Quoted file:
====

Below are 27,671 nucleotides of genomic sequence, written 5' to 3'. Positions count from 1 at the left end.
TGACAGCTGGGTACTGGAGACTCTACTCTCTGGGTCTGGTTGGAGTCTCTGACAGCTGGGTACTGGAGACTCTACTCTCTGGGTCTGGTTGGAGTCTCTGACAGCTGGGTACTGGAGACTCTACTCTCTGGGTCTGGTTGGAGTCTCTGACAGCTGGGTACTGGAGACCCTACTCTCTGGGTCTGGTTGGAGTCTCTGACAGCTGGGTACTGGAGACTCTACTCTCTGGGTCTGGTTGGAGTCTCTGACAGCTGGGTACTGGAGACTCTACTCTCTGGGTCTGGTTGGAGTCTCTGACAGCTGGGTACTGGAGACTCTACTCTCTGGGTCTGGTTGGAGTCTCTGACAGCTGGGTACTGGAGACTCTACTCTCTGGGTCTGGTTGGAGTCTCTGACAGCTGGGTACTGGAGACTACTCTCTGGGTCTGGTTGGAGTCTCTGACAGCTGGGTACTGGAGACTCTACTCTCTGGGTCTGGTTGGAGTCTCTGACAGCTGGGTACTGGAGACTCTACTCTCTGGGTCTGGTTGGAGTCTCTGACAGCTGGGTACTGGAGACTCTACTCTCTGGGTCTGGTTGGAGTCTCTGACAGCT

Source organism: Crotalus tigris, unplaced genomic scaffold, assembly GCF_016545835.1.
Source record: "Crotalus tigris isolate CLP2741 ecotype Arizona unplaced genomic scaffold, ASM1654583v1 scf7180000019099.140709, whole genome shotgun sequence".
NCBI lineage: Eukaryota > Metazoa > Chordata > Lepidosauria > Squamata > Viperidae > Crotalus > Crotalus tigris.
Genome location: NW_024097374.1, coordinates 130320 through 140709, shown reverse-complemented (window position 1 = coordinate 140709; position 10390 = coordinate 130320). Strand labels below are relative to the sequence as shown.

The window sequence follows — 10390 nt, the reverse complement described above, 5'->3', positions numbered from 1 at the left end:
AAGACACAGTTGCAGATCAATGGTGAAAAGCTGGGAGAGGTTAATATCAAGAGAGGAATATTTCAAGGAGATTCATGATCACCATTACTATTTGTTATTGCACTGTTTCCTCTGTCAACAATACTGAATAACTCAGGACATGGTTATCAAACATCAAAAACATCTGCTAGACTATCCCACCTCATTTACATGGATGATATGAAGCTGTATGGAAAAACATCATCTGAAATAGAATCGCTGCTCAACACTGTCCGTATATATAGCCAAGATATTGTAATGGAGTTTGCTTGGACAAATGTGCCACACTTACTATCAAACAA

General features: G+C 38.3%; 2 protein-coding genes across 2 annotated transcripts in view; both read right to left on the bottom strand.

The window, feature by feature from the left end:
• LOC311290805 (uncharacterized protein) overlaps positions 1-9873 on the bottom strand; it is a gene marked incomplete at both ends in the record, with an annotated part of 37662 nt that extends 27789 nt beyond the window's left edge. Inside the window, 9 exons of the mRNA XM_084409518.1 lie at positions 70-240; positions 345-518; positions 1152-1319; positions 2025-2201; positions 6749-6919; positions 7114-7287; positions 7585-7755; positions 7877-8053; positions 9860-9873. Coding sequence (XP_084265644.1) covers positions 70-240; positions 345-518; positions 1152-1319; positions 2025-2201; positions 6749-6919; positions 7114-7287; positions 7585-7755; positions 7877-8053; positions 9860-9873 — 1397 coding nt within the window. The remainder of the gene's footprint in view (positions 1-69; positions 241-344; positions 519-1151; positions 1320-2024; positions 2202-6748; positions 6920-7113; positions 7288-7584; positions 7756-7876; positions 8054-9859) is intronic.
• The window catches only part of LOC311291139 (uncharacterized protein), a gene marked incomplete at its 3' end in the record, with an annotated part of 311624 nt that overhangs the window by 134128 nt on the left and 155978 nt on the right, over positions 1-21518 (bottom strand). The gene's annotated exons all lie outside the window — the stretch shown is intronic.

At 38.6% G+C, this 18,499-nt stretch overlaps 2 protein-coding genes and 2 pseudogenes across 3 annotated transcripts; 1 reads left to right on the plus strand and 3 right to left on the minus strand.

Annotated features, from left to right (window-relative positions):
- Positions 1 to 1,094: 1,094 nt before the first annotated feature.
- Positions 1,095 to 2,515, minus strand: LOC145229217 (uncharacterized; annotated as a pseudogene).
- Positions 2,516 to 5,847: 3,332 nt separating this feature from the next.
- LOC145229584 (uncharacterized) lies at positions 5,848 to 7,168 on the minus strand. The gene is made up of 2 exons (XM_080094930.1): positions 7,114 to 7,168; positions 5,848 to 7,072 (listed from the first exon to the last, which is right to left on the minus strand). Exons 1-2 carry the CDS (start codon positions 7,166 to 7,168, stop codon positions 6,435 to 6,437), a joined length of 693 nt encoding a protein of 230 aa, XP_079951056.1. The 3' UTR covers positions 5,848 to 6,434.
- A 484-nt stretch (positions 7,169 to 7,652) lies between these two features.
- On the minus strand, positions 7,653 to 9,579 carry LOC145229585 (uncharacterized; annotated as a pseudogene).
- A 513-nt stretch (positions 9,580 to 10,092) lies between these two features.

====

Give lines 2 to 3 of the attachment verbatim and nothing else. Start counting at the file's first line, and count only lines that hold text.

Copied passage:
TGACAGCTGGGTACTGGAGACTCTACTCTCTGGGTCTGGTTGGAGTCTCTGACAGCTGGGTACTGGAGACTCTACTCTCTGGGTCTGGTTGGAGTCTCTGACAGCTGGGTACTGGAGACTCTACTCTCTGGGTCTGGTTGGAGTCTCTGACAGCTGGGTACTGGAGACCCTACTCTCTGGGTCTGGTTGGAGTCTCTGACAGCTGGGTACTGGAGACTCTACTCTCTGGGTCTGGTTGGAGTCTCTGACAGCTGGGTACTGGAGACTCTACTCTCTGGGTCTGGTTGGAGTCTCTGACAGCTGGGTACTGGAGACTCTACTCTCTGGGTCTGGTTGGAGTCTCTGACAGCTGGGTACTGGAGACTCTACTCTCTGGGTCTGGTTGGAGTCTCTGACAGCTGGGTACTGGAGACTACTCTCTGGGTCTGGTTGGAGTCTCTGACAGCTGGGTACTGGAGACTCTACTCTCTGGGTCTGGTTGGAGTCTCTGACAGCTGGGTACTGGAGACTCTACTCTCTGGGTCTGGTTGGAGTCTCTGACAGCTGGGTACTGGAGACTCTACTCTCTGGGTCTGGTTGGAGTCTCTGACAGCT

Source organism: Crotalus tigris, unplaced genomic scaffold, assembly GCF_016545835.1.